50-year, 100-year, 150-year, etc. anniversaries appear in bold red.
See also a chemical calendar at Linz, Austria (in German) or Today in Science History by Ian Ellis.
- Hermann Emil Fischer born 1852: synthesis of sugars and their stereochemistry (Fischer projections), uric acid, caffeine, and other organic compounds; Nobel Prize, 1902
- Max von Laue born 1879: X-rays and crystal structure (Laue method); Nobel prize (Physics), 1914. View chapters in Fifty Years of X-Ray Diffraction, edited by P. P. Ewald, describing Laue's discovery and subsequent developments of it, as well as biographical information on Laue.
- Pierre-Joseph Macquer born 1718: research on arsenates and platinum. View his Dictionary of Chemistry (1766) [Volume 2 and Volume 3] or read a couple of its entries or his Elémens de chymie pratique in English.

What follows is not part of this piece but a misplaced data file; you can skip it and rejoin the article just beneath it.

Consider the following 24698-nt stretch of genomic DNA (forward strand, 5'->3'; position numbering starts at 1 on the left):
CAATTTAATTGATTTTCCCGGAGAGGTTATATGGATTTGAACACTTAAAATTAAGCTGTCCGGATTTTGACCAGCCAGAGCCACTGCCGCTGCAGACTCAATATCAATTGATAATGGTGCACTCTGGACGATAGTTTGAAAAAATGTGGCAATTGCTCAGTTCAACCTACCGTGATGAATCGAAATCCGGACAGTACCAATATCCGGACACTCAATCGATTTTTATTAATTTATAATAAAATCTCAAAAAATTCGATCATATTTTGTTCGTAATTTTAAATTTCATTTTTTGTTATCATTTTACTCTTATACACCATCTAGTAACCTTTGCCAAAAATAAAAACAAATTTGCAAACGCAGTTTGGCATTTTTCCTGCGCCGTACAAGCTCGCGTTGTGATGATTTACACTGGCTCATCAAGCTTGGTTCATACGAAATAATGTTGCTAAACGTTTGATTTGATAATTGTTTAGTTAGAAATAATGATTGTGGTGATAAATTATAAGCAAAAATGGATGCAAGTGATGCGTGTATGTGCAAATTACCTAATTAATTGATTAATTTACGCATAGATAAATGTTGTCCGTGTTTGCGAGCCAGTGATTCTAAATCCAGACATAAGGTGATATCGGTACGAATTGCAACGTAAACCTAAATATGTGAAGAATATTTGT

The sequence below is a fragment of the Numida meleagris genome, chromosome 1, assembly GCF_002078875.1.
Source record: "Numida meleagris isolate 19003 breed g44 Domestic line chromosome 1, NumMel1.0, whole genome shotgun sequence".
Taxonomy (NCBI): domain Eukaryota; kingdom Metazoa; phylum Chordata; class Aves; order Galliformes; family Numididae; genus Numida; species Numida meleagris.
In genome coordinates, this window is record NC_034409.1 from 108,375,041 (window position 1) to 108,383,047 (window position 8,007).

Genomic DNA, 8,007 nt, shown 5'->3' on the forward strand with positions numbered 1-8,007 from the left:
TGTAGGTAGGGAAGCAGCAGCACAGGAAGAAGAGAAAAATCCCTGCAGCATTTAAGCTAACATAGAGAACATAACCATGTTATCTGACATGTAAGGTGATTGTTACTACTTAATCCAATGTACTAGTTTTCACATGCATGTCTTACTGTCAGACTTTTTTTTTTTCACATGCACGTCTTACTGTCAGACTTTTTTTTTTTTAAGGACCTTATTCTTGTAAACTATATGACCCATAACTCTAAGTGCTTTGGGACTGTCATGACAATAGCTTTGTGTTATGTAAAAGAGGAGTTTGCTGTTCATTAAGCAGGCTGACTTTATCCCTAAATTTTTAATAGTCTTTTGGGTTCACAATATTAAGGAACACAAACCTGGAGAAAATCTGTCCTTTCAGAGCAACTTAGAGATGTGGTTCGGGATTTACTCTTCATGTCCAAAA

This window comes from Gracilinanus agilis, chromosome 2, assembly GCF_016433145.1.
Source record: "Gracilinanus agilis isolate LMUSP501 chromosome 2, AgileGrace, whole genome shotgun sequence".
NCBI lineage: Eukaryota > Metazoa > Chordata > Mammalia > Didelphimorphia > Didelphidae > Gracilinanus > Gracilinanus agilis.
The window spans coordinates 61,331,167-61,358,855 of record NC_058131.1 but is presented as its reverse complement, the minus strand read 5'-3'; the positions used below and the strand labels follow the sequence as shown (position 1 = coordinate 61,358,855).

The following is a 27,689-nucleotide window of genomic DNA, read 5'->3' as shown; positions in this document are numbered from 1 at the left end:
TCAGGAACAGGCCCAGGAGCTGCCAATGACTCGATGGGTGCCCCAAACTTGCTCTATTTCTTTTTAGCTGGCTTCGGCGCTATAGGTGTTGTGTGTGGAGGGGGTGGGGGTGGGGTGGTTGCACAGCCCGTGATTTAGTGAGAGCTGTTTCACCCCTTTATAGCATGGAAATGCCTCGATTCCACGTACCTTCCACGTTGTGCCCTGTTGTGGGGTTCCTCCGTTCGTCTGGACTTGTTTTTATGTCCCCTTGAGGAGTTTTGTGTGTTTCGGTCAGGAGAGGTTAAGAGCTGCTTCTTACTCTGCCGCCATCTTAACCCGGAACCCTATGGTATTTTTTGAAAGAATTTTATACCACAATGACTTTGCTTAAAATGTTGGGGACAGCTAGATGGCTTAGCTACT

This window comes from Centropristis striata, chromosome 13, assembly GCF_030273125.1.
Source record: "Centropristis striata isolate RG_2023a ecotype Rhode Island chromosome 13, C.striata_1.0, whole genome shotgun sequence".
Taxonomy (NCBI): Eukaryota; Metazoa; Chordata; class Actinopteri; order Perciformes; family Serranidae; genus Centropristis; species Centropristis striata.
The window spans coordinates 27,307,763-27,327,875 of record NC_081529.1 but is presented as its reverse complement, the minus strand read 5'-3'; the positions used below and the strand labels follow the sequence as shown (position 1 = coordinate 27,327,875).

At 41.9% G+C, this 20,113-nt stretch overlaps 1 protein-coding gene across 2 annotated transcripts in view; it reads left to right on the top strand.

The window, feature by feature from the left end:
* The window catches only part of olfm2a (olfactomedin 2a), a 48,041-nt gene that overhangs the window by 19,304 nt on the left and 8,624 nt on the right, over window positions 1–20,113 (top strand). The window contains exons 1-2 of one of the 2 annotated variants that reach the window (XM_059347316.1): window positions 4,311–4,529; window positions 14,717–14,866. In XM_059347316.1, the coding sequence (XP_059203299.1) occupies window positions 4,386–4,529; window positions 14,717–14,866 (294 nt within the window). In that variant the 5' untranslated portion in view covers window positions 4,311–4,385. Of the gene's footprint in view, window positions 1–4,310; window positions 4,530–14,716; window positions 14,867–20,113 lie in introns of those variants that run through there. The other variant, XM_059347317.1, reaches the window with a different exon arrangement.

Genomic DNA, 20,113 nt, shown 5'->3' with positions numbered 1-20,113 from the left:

- Peter Mansfield born 1933: magnetic resonance imaging (MRI), an application of nuclear magnetic resonance (NMR) to medical imaging; Nobel Prize (Medicine), 2003.
Principal Sources: Milestones in Chemistry Calendar, Copyright © 1996, remains the principal source of information; however, I have checked (and in some cases corrected) its birth dates. Chemical and Engineering News "Top 75" (75th anniversary issue, 1/12/98) and Biographical Encyclopedia of Scientists edited by John Daintith et al. (Institute of Physics, 2nd ed, 1994) are other important sources. Women in Chemistry and Physics : a Biobibliographic Sourcebook, edited by Louise S. Grinstein, Rose K. Rose, and Miriam H. Rafailovich and Notable Women in the Physical Sciences edited by Benjamin F. and Barbara S. Shearer have helped me to add several women to the calendar. The Illustrated Almanac of Science, Technology, and Invention by Raymond L. Francis is the source of several entries. Thanks to all interested readers who have suggested events for inclusion; Lucio Gelmini has been particularly helpful in this regard.
Dates are given according to the Gregorian calendar to the extent I could find them. (Note: this applies particularly to 19th-century Russians.)
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